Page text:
We identify with his characters, perhaps their taking the wrong fork in the road as we might be prone to do, and the consequences of their actions.  He spotlights that inherent loneliness we sometimes feel at social gatherings, or in our everyday relationships.  The mistakes of our lives add up but so do our little victories, our justifications of our actions making things seem alright. 

Sometimes I sense the shadow of Thomas Hardy reading Trevor, Hardy’s sense of realism, even suffering. And a few stories slightly reminded me of Edgar Allan Poe, not that Trevor delves into horror, but there is a mysterious quality to many of his stories and tension. I also suspect he is a “fan” of A.J. Cronin, a popular English storyteller of the 1930’s and 40’s, who wrote in a similar style.  He mentions A.J. Cronin in a couple of stories and even one of his characters is named “Cronin.” I read Cronin’s The Citadel in high school, a book I read for pleasure, and remarkably it held my attention (at the time I read mostly science fiction for my pleasure reading).  Perhaps Cronin merits a revisit.  

Trevor’s stories take place in boarding schools, social gatherings, the office, small towns, dance ballrooms, and hotels and pensiones making them central scenes for these mostly melancholy, moving tales to play out.  Here he can observe his characters while he moves them about like pieces on a chessboard, his detailed descriptions always precise.  Humiliation seems to run through his stories as a leitmotif.

Interestingly he seems to find women, not the men, the most interesting subjects simply because, as he’s said, "I write out of curiosity more than anything else. That's why I write about women, because I'm not a woman and I don't know what it's like. The excitement of it is to know more about something that I'm not and can't be."

In spite of the foibles of his characters, Trevor mostly manages to demand our empathy for them.  We’ve all known people such as Trevor describes or recognize ourselves, sharing similar emotions. On the other hand, there are also hints of misanthropy, a sense that to be human is to be imperfect, even a species to be deplored.  Always, his stories are memorable and haunting, people who are as real as your best friend.  They are unforgettable.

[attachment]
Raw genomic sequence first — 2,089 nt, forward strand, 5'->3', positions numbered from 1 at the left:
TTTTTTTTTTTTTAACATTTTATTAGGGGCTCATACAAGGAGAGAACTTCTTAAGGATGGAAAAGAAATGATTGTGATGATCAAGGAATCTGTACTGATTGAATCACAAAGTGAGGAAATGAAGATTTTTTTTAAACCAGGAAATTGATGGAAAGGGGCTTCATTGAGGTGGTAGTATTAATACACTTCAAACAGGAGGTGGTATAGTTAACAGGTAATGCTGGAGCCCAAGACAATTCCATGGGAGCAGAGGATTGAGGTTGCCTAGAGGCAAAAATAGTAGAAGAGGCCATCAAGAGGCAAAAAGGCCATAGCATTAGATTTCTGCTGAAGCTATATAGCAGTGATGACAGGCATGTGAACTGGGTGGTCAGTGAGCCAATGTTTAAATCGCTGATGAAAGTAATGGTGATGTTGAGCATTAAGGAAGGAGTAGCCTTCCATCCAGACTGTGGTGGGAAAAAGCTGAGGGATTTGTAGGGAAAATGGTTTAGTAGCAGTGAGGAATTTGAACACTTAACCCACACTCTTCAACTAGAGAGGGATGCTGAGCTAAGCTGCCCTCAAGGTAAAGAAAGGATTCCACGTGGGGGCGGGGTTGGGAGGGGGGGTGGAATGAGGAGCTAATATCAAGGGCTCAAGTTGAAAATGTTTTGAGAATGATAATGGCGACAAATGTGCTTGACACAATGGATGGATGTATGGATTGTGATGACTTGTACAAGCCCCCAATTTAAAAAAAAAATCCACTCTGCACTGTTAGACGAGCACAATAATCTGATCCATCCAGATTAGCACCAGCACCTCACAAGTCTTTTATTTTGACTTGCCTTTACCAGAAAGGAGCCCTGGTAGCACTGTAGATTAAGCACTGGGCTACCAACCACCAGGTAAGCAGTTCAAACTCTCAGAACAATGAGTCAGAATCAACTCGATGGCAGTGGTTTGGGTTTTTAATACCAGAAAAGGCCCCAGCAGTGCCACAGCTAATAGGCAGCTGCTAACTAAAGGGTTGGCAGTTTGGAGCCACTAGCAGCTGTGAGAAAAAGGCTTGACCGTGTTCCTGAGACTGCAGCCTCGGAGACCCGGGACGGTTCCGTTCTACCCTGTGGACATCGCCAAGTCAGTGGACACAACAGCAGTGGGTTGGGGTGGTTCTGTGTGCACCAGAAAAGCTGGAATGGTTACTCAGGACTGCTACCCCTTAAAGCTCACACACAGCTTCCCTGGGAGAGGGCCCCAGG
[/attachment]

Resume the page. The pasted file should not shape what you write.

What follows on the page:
I’m tempted to write about some of the specific stories in this collection, as I began to do in my last entry on Trevor, but to do so, without revealing key turns in character and plot is next to impossible.  A short story is not like a novel; it’s about (as Trevor said), a “glimpse” and to describe the glimpse is to, well, ruin another reader’s enjoyment of the story.  Perhaps I’ll visit some specific stories (trying to avoid spoilers) in this blog when I reread my so called favorite ones (there are many)

Suffice it to say, here is a writer you can read again and again. His stories provoke introspection and reflection.  He is certainly in the class (or the head of it) of the other great contemporary short story writers, Cheever, Updike, Carver, and Munro (and perhaps T.C. Boyle in that mix, the next contemporary short story writer on my list).  I’ve written a lot about writing in this blog, and my enjoyment of many great contemporary novelists and short story writers, but I can say that never have I been so profoundly moved and amazed by one short story collection, The Collected Works, by William Trevor (Penguin Books, 1992

Saturday, June 6, 2015

Hagelstein Bros., “Photographers of the Fine Arts and Manufacturers”



After coming across what I thought was the one and only extant catalogue Hagelstein Brothers ever issued, another one materialized thanks to a bookseller in Vancouver, WA., the very knowledgeable Kol Shaver of Zephyr Used & Rare Books. 

This one is an earlier catalogue --issued circa 1925.   No doubt it was assembled by my grandfather and amazing that ninety years later it wound up in his grandson's possession.  I was acutely aware of family hands across time while unwrapping the package after I had ordered the catalogue.  Could he have imagined something like the Internet which makes these connections possible? 

Clearly, the firm had left its portrait photography behind, soon after departing its original studio at 142 Bowery and moved to 100 Fifth Avenue in approximately 1915, where it was to remain until the early 1980s at which time its penthouse location became prohibitively expensive.  It was then my father and uncle moved the entire operation to Long Island City and to oversee the company’s demise only a few years later.